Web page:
A Few Thoughts on Bush’s Speech

President George W. Bush addressed the nation in prime time tonight with a speech that lasted just over 13 minutes. He spoke of his accomplishments as president and of his optimism about America’s future. He admitted that he would do some things differently if he could, though he defended the results of his efforts to protect America. There have been no attacks on the homeland in the seven and a half years since 9/11—an achievement few anticipated in the days after the attacks on New York and Washington, D.C.

One line in the address stood out to me as worth further reflection. It’s the one line that sheds the most light on the President’s personal motivation for taking the country to war in Afghanistan and Iraq. Here’s the line:

“As the years passed, most Americans were able to return to life much as it had been before Nine-Eleven. But I never did. Every morning, I received a briefing on the threats to our Nation. And I vowed to do everything in my power to keep us safe.”

I can remember how I felt right after the attacks. There was a sense of uncertainty about when the next shoe would drop. Most people thought that it would. The President along with the rest of America was learning to live with a new reality—the fact that the homeland is vulnerable to terrorist attacks.

Yet I suspect that the President is right about how Americans by and large have lost their sense of urgency and vigilance about threats against the homeland. When was the last time you stayed up talking to friends about the possibility of another attack? We all did it in the months after 9/11. I daresay most Americans haven’t had such a conversation in years.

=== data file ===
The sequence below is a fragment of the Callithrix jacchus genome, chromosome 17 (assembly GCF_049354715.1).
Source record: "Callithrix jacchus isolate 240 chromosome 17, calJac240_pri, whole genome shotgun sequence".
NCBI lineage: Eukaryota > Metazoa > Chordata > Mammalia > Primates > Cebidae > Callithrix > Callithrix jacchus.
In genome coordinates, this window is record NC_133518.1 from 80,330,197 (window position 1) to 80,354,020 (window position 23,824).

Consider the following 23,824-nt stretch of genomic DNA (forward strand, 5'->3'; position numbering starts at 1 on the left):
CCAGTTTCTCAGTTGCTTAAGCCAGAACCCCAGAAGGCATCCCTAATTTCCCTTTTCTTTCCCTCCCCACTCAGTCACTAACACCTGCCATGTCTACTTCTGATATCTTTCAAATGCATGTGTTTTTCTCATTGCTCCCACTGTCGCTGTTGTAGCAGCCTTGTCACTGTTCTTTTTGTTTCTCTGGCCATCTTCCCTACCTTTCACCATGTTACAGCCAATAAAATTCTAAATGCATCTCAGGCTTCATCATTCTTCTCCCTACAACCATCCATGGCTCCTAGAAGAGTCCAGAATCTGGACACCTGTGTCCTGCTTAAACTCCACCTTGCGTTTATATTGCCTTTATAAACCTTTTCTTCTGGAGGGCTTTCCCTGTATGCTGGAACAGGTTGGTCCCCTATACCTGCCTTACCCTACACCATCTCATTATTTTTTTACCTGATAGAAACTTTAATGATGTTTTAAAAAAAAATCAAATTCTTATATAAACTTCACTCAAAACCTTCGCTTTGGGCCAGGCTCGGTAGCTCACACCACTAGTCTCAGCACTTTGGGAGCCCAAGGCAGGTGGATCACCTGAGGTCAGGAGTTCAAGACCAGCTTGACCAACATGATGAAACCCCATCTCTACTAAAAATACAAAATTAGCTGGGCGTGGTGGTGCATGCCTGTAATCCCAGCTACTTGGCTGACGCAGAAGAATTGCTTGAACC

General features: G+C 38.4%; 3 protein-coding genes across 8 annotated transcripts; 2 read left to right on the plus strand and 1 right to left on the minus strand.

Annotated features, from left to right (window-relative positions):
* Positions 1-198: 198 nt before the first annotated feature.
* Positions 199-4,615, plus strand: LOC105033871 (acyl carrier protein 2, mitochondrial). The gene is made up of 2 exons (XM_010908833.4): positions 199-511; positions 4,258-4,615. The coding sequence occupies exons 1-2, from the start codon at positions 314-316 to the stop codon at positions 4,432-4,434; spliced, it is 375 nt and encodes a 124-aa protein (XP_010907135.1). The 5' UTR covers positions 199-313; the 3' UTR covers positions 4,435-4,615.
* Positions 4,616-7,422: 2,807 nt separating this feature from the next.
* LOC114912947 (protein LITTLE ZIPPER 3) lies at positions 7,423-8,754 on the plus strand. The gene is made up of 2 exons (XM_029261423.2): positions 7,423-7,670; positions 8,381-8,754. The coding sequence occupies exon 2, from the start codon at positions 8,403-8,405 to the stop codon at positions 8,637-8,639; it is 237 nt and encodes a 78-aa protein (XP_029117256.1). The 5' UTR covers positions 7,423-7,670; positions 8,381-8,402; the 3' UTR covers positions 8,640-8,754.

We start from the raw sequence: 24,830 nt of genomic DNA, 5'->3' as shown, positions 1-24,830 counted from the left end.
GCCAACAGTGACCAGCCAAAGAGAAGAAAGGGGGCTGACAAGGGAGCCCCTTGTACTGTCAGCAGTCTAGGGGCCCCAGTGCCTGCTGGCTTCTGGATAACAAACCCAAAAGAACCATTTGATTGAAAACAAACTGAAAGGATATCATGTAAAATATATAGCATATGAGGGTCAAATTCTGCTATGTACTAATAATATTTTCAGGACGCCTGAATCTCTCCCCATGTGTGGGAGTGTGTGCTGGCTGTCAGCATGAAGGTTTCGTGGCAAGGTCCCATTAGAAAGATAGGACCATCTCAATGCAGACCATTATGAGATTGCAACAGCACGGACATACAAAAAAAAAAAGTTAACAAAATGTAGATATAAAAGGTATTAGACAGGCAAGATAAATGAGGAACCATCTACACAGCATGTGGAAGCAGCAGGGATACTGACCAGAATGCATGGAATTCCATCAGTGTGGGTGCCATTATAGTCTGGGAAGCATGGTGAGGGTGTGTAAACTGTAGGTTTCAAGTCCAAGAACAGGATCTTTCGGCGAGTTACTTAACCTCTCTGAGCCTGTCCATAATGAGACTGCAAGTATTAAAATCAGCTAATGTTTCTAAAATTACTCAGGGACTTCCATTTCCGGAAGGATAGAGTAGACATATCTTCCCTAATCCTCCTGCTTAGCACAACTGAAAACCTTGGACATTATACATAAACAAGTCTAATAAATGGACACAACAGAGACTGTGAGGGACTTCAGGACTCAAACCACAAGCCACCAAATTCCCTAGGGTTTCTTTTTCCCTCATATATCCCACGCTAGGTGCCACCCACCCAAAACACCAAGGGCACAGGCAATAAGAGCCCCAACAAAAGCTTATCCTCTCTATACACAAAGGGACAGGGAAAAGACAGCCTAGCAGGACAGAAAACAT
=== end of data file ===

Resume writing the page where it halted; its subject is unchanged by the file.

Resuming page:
President Bush has talked about this possibility everyday for the last seven and a half years, and his conversations are accompanied by intelligence briefings that describe how people around the world are plotting to acquire and use WMD against the American homeland. I’m sure things never went back to normal for him. What must it have been like to walk in his shoes?

In terms of understanding the psychology of this unpopular president, that one line explains a lot.


  • Derek

    And I remember Bush moving quickly to gather Islamic leaders – some of whom proved later on to be supporters of Hamas and other terrorist organizations – and to declare that Islam is a religion of peace. Later on, he went on to say this in an interview with Charlie Gibson:

    CHARLES GIBSON: Do we all worship the same God, Christian and Muslim?

    PRESIDENT GEORGE W. BUSH: I think we do.

    CHARLES GIBSON: Do Christians and non-Christians and Muslims go to heaven in your mind?

    PRESIDENT GEORGE W. BUSH: Yes, they do. We have different routes of getting there.

    These actions and words describe why I have been extremely disappointed with this President. I recently heard that George W. Bush reads the entire Bible every year. I don’t understand how he could read the Bible through even half way once and say those words.

  • Darius T

    We have to keep in mind, Derek, that presidents routinely say things they don’t actually believe, just because they don’t want to alienate some portion of the population. That said, I too was disappointed with how he handled the non-military side of the war on Islamic terrorism. Islam IS NOT a religion of peace.

  • Derek

    Darius, there are a million other politically deft ways he could have answered Charlie Gibson’s question, without calling Jesus a liar or lunatic. I happen to think he said what he really believes here because he said similar things on other occasions. I voted for Bush both times, btw.

  • Alando Franklin


    Do you suggest that we should extend this type of pass to EVERYONE in general, albeit the President, etc. when they say things they don’t believe? (the biblical category for saying things you don’t believe is deception) because they don’t “want to alienate some portions of society”?

  • Darius T

    I’m not saying I agree with his choice of words… he SHOULD have the cajones to just say it like it is. I’m merely saying that Derek may be incorrect in inferring that Bush is a universalist. He also said in that same interview that radical Islamists pray to a false god. It does seem to me that he may not fully appreciate the idea of total depravity of ALL people.

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